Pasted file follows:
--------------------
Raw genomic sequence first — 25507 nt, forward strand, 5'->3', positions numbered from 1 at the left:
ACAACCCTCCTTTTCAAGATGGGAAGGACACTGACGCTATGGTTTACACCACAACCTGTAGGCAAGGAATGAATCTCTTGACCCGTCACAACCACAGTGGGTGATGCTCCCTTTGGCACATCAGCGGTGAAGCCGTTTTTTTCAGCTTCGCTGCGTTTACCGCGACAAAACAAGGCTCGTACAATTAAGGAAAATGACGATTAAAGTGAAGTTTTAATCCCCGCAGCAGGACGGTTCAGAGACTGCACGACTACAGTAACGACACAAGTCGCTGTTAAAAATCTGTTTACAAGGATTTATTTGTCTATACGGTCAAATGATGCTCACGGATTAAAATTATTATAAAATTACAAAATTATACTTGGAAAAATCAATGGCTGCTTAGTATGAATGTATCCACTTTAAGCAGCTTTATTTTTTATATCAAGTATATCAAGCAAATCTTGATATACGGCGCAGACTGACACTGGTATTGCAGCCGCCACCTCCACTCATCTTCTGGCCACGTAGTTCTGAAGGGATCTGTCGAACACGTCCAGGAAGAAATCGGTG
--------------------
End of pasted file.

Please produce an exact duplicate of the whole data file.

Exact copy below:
Raw genomic sequence first — 25507 nt, forward strand, 5'->3', positions numbered from 1 at the left:
ACAACCCTCCTTTTCAAGATGGGAAGGACACTGACGCTATGGTTTACACCACAACCTGTAGGCAAGGAATGAATCTCTTGACCCGTCACAACCACAGTGGGTGATGCTCCCTTTGGCACATCAGCGGTGAAGCCGTTTTTTTCAGCTTCGCTGCGTTTACCGCGACAAAACAAGGCTCGTACAATTAAGGAAAATGACGATTAAAGTGAAGTTTTAATCCCCGCAGCAGGACGGTTCAGAGACTGCACGACTACAGTAACGACACAAGTCGCTGTTAAAAATCTGTTTACAAGGATTTATTTGTCTATACGGTCAAATGATGCTCACGGATTAAAATTATTATAAAATTACAAAATTATACTTGGAAAAATCAATGGCTGCTTAGTATGAATGTATCCACTTTAAGCAGCTTTATTTTTTATATCAAGTATATCAAGCAAATCTTGATATACGGCGCAGACTGACACTGGTATTGCAGCCGCCACCTCCACTCATCTTCTGGCCACGTAGTTCTGAAGGGATCTGTCGAACACGTCCAGGAAGAAATCGGTG